SS:So, I was just wondering, how come when you were locked away in prison, you continued with your digital experience? What exactly did you do, can you tell us about that?
JD: I can talk about it. It was possible to make free calls from jail, but the only calls that you can make from jail are collect calls. The telephone company has a test number and I just made a collect call to telephone company test number. I called the B-line which connected to the A-line and so I was sitting there , I had friend ready to accept my call, my collect call I was making from jail, and when the operator connected me, it connected me to a person who would gladly accept my collect call. So, I was able to make calls out that way. But I was very careful, because I knew that these phone lines are being monitored. So, I just made it look really as legit as possible. Also, when I was in jail, I modified my little FM-radio, so I could pick up their walkie-talkies, so I could tell when they’re coming into the area. That was very useful. Whenever I had my phone- phreak classes, we did this right under the noses of the guards, they didn’t even care. I was basically teaching them electronics, but then I would divert into other things you can do with it.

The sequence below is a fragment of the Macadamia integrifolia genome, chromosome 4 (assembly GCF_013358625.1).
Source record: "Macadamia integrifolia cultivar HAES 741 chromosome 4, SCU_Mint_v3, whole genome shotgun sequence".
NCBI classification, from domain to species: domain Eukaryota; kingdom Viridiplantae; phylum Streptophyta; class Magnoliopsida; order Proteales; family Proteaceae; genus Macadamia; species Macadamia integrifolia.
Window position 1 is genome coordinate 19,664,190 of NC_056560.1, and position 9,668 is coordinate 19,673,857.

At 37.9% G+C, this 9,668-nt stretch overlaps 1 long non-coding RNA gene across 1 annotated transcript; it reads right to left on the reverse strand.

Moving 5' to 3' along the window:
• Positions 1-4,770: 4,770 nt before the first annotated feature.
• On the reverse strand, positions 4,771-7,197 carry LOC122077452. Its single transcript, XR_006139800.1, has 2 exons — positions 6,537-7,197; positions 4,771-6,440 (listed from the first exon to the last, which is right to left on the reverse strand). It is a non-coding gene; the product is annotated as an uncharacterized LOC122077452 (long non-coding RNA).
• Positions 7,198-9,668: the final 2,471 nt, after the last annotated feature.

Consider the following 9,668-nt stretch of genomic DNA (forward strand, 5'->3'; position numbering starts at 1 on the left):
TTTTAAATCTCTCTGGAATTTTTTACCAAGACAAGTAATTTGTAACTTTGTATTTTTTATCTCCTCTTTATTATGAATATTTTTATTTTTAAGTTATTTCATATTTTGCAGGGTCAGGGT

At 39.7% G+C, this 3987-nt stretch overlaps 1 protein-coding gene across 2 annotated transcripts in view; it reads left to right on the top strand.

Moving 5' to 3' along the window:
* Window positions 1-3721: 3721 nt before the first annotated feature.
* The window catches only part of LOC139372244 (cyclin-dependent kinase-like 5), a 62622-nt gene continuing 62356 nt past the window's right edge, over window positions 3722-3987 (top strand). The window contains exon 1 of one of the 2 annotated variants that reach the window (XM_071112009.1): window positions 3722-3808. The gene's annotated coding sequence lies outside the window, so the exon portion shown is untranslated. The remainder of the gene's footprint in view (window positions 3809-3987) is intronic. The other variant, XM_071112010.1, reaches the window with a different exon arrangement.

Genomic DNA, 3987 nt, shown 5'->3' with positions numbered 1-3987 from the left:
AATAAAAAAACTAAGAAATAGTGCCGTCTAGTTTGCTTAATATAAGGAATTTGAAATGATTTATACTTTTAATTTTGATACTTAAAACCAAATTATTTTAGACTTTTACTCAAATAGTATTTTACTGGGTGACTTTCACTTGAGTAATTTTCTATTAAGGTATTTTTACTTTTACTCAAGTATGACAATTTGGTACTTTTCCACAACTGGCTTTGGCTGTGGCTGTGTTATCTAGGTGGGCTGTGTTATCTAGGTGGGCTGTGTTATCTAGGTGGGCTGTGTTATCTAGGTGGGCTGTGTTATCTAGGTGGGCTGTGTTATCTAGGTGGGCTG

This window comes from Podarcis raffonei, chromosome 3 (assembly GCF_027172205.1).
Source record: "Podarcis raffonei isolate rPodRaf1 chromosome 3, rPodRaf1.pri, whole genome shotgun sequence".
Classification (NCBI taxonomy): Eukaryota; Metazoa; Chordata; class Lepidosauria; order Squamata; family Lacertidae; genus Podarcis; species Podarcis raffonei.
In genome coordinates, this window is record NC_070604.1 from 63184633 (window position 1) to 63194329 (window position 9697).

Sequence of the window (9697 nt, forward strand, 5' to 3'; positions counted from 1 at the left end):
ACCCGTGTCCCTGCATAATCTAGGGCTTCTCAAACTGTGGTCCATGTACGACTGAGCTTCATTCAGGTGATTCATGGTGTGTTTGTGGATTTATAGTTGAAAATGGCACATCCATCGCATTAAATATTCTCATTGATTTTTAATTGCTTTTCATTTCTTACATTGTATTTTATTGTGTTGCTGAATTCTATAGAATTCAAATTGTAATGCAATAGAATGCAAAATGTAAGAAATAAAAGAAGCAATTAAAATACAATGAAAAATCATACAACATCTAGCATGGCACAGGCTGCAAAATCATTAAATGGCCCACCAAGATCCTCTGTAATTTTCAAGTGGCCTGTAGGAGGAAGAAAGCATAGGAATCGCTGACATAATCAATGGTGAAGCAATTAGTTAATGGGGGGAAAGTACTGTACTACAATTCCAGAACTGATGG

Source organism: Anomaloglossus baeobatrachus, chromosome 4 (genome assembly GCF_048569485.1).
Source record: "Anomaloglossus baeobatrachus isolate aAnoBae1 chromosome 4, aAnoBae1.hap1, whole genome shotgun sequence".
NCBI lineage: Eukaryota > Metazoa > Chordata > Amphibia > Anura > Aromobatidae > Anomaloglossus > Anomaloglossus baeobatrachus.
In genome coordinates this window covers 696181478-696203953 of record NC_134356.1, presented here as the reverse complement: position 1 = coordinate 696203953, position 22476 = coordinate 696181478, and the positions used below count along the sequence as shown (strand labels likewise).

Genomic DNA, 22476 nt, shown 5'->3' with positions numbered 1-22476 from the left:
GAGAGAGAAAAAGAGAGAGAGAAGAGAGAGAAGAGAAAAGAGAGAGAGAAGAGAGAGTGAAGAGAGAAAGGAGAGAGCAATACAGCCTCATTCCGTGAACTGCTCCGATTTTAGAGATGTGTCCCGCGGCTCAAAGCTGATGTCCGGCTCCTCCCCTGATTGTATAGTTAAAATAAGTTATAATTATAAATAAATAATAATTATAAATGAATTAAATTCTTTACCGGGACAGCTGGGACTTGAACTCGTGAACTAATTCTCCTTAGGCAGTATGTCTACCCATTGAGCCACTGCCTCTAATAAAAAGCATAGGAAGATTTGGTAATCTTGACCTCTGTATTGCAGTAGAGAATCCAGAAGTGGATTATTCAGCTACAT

SS: Like what?
JD: Like using the electronics knowledge to build blue boxes and stuff, and I would draw the schematic backgrounds, so when they got out of jail they could make them.
SS: Let me ask you this: I spoke to Kevin Mitnick, whom you also know very well, he’s another famous hacker…
JD: Yeah, he lives right here in Las Vegas, actually.
SS: Right, right. But he is now running his own cyber-security company, although he started out hacking phones just like you. Do you feel that hackers, being a hacker has become a job – and is this a good thing?